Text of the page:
This study explores the experiences of kindergarten staff with a multi-component kindergarten-based intervention, the aims of which were to reduce levels of food neophobia and to promote healthy diets in toddlers (aged 2–3 years). A qualitative design was chosen for the study, and the data are based on three focus group interviews. Altogether, 15 kindergarten staff were interviewed using a semi-structured interview guide. The focus group interviews were analyzed using qualitative content analysis. Five main themes emerged from the interviews: i) Successful development of sensory knowledge, ii) Food neophobia, iii) Implementing new routines, a challenge for some, iv) Lack of cooking skills, and v) Inspired to continue. A main finding was that all kindergarten staff perceived the sensory education sessions as successful and reported that both toddlers and staff expanded their food vocabulary and increased their attention to sensory impressions of food. However, the staff reported that some toddlers were less willing to taste new lunch dishes than to taste new foods in the sensory education sessions. The staff also noted that the guidelines for feeding practices resulted in unfamiliar situations at the lunch table. The staff agreed that cooking novel foods was time consuming and left less time for other tasks. Finally, all kindergarten staff expressed that they would like to continue with portions of the food intervention. Our main interpretation is that the intervention presented several challenges, especially regarding cooking and feeding practices. If kindergartens are to be a place to promote healthy eating habits in the early years, sufficient time and resources for cooking seem to be needed and food and feeding practices included in the curriculum of kindergartens and higher education for kindergarten teachers.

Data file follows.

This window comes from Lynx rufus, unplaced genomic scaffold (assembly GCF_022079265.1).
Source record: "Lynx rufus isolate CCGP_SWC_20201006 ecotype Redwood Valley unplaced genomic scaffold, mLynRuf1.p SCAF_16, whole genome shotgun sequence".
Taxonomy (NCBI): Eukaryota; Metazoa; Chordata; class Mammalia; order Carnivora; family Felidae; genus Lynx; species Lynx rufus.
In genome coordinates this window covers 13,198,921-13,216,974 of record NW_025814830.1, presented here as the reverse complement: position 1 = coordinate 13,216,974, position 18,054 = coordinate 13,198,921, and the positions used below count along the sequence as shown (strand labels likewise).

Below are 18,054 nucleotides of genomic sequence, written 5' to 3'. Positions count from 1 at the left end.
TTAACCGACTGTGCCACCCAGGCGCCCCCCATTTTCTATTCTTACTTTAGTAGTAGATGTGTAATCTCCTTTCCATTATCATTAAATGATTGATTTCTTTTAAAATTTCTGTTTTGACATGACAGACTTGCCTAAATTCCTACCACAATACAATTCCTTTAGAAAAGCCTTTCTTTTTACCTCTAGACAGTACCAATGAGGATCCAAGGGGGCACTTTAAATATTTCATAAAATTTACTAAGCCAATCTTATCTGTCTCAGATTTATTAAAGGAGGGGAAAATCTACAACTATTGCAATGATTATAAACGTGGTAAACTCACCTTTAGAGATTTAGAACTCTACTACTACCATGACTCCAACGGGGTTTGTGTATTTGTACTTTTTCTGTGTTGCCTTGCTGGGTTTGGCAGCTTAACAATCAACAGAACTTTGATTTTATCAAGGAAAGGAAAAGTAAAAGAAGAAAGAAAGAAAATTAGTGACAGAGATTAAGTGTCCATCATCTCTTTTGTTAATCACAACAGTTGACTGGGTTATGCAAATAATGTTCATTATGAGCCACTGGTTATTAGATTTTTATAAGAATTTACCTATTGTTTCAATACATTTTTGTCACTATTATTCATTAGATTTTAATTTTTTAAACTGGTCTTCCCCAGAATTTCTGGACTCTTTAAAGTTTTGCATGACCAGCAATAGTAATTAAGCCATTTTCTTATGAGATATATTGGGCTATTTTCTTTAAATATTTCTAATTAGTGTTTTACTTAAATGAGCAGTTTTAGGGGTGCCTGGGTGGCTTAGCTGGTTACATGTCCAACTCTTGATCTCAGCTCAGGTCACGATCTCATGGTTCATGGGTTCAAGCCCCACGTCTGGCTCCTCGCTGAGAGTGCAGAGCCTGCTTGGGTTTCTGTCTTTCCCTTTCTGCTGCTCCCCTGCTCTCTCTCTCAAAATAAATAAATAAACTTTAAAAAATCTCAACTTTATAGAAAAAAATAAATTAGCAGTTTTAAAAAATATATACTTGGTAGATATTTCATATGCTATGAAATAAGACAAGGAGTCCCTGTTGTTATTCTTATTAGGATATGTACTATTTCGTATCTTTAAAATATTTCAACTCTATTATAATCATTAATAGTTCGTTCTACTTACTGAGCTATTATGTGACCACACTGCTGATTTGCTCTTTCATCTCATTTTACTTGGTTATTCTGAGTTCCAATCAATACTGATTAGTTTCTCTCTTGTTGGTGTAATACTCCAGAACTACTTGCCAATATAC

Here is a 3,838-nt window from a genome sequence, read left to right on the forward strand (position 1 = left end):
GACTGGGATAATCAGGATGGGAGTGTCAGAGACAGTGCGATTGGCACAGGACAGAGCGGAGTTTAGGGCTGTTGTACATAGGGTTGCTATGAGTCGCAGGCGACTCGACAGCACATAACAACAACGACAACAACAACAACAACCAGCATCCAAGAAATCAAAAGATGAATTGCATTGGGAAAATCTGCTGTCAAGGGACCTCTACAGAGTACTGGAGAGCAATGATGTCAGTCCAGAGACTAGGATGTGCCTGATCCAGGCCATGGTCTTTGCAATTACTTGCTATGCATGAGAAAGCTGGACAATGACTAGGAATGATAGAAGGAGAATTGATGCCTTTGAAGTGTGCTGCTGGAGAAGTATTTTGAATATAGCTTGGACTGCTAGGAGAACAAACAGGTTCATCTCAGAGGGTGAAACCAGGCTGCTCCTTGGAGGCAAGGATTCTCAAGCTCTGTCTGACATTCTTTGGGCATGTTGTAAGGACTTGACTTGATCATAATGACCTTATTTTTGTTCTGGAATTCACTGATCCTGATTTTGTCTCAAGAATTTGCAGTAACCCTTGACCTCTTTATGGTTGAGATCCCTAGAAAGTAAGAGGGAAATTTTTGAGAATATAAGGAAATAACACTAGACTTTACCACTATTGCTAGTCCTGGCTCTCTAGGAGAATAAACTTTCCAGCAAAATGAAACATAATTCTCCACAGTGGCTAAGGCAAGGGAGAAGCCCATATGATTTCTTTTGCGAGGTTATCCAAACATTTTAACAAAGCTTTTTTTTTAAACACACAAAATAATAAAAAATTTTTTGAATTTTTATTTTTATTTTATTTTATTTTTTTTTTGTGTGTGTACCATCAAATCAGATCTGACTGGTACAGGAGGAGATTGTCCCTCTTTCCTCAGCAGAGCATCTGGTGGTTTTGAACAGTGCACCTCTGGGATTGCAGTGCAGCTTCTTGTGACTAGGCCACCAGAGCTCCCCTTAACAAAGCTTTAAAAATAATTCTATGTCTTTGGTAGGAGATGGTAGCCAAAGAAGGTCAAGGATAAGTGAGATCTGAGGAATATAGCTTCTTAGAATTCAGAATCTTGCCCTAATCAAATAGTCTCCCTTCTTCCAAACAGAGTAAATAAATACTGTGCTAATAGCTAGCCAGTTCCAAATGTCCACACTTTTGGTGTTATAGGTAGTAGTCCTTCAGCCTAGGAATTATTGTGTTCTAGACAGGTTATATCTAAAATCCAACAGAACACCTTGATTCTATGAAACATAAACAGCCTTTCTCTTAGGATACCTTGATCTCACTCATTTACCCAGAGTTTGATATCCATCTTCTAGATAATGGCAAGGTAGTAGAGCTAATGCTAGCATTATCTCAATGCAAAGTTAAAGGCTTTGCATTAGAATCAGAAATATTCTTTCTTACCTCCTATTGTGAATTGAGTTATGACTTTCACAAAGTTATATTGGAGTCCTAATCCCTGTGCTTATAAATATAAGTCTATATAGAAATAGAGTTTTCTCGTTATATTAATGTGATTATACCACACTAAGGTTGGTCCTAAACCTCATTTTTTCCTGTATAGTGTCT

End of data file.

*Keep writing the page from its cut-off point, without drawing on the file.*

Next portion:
Appetite – Elsevier
Published: Aug 1, 2018
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